Thur, Mar. 23, 2017: Trump talks health care, jobs with truckers

While Republican leaders were busy most of the day Thursday trying to rally House support behind the GOP-proposed American Health Care Act, President Donald Trump met with some of the trucking industry’s biggest names, and their dialogue focused on health care.

“We’re the ones out there moving the economy,” Chris Spear, chief executive officer of the American Trucking Associations, told CNBC’s “Closing Bell” after the meeting. Spear said the group had an “outstanding conversation” with Trump.

Trucking is a $725 billion industry, employing around 7.3 million Americans and delivering 70 percent of the nation’s goods. One in 16 jobs in the U.S. goes to a trucker, Spear told CNBC, and in 29 states the most popular job is truck driver.

The Affordable Care Act, or Obamacare, has severely hurt the industry of late, Spear said. “Rising insurance costs, administrative burdens, lack of choice … the status quo is not acceptable to our industry, with all the people we employ. For us, it’s a jobs issue.”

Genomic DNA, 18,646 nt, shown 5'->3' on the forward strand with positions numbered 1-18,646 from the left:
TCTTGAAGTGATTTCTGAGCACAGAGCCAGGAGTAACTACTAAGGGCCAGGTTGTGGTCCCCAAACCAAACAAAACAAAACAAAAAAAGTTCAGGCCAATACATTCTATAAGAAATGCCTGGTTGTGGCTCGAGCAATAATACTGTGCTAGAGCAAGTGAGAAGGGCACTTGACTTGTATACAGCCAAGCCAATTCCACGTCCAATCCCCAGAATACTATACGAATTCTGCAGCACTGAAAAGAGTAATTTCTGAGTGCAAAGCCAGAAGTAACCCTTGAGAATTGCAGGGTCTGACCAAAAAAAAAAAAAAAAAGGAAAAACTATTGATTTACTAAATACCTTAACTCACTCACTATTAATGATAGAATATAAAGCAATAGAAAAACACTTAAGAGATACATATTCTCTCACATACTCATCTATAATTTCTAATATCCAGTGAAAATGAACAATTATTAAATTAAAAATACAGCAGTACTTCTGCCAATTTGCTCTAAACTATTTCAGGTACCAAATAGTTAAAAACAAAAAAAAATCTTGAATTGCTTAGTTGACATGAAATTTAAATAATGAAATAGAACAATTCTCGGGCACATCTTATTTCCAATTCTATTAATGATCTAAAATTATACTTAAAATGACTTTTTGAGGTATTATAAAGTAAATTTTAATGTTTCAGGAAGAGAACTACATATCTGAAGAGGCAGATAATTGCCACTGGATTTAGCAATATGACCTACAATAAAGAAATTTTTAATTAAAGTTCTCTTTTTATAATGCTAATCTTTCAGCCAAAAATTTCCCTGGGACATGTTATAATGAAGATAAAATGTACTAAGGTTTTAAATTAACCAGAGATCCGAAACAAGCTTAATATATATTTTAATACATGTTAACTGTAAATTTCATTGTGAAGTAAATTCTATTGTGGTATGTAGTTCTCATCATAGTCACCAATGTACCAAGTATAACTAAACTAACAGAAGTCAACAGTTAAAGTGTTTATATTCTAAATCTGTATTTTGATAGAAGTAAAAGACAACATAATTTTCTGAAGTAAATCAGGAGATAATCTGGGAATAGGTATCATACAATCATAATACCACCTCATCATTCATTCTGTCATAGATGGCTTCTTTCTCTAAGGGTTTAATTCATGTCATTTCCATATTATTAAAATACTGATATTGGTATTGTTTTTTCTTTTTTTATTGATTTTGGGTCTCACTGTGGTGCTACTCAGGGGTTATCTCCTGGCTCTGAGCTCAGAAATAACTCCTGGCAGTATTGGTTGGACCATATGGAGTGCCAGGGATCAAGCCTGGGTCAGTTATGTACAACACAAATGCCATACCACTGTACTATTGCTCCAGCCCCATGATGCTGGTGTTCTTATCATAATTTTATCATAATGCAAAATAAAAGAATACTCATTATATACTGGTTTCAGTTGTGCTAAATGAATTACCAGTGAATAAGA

Click here to read more from CNBC.

Thur, Mar. 23, 2017: Trump demands vote on healthcare bill on Friday

President Trump issued an ultimatum on Thursday to recalcitrant Republicans to fall in line behind a broad health insurance overhaul or see their opportunity to repeal the Affordable Care Act vanish, demanding a Friday vote on a bill that appeared to lack a majority to pass.

The demand, issued by his budget director, Mick Mulvaney, in an evening meeting with House Republicans, came after a marathon day of negotiating at the White House and in the Capitol in which Mr. Trump — who has boasted of his deal-making prowess — fell short of selling members of his own party on the health plan.

House Speaker Paul D. Ryan emerged from the session and announced curtly that Mr. Trump would get his wish for a vote on Friday. Mr. Ryan refused to answer reporters’ questions about whether he expected the measure to pass.

Although the House Republicans’ closed-door meeting became a cheerleading session for the bill, their leaders braced for a showdown on the floor, knowing they were likely to be at least a handful of votes short of a majority for the health insurance bill and would need to muscle their colleagues to the last to prevail.

Click here to read more from The New York Times.